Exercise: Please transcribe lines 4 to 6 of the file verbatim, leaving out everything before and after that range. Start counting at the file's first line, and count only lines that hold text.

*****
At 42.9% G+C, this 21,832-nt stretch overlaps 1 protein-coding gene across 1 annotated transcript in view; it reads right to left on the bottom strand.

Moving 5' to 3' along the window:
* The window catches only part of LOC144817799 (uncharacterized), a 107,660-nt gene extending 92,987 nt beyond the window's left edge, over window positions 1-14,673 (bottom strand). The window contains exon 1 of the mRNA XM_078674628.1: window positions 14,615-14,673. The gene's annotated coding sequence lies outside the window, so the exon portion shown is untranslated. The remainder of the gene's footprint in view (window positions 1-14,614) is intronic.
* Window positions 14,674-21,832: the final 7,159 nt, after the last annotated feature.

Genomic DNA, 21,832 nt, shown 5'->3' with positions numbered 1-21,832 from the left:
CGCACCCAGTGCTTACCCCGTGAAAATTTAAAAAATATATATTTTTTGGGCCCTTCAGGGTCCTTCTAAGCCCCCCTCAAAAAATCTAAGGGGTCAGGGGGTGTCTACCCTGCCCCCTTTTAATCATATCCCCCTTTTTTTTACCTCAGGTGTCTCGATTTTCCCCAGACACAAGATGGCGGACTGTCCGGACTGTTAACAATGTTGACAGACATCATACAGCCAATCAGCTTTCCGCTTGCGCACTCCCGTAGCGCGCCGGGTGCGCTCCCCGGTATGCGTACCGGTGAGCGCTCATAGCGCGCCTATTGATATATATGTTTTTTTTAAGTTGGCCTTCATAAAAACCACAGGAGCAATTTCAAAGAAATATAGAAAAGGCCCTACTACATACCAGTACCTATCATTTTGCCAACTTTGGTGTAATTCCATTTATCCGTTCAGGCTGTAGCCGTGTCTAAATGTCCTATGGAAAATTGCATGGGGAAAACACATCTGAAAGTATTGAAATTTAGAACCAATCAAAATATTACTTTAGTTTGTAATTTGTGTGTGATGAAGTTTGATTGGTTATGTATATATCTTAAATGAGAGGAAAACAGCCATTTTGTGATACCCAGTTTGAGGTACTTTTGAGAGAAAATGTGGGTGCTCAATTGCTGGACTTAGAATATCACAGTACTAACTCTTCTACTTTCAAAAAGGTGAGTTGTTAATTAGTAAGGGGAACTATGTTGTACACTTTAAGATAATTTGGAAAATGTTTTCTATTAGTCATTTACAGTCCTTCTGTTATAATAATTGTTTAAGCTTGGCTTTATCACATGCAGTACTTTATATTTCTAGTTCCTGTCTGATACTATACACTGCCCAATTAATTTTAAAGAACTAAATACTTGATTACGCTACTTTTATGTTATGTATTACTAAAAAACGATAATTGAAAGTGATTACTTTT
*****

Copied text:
* Window positions 14,674-21,832: the final 7,159 nt, after the last annotated feature.

Genomic DNA, 21,832 nt, shown 5'->3' with positions numbered 1-21,832 from the left:
CGCACCCAGTGCTTACCCCGTGAAAATTTAAAAAATATATATTTTTTGGGCCCTTCAGGGTCCTTCTAAGCCCCCCTCAAAAAATCTAAGGGGTCAGGGGGTGTCTACCCTGCCCCCTTTTAATCATATCCCCCTTTTTTTTACCTCAGGTGTCTCGATTTTCCCCAGACACAAGATGGCGGACTGTCCGGACTGTTAACAATGTTGACAGACATCATACAGCCAATCAGCTTTCCGCTTGCGCACTCCCGTAGCGCGCCGGGTGCGCTCCCCGGTATGCGTACCGGTGAGCGCTCATAGCGCGCCTATTGATATATATGTTTTTTTTAAGTTGGCCTTCATAAAAACCACAGGAGCAATTTCAAAGAAATATAGAAAAGGCCCTACTACATACCAGTACCTATCATTTTGCCAACTTTGGTGTAATTCCATTTATCCGTTCAGGCTGTAGCCGTGTCTAAATGTCCTATGGAAAATTGCATGGGGAAAACACATCTGAAAGTATTGAAATTTAGAACCAATCAAAATATTACTTTAGTTTGTAATTTGTGTGTGATGAAGTTTGATTGGTTATGTATATATCTTAAATGAGAGGAAAACAGCCATTTTGTGATACCCAGTTTGAGGTACTTTTGAGAGAAAATGTGGGTGCTCAATTGCTGGACTTAGAATATCACAGTACTAACTCTTCTACTTTCAAAAAGGTGAGTTGTTAATTAGTAAGGGGAACTATGTTGTACACTTTAAGATAATTTGGAAAATGTTTTCTATTAGTCATTTACAGTCCTTCTGTTATAATAATTGTTTAAGCTTGGCTTTATCACATGCAGTACTTTATATTTCTAGTTCCTGTCTGATACTATACACTGCCCAATTAATTTTAAAGAACTAAATACTTGATTACGCTACTTTTATGTTATGTATTACTAAAAAACGATAATTGAAAGTGATTACTTTT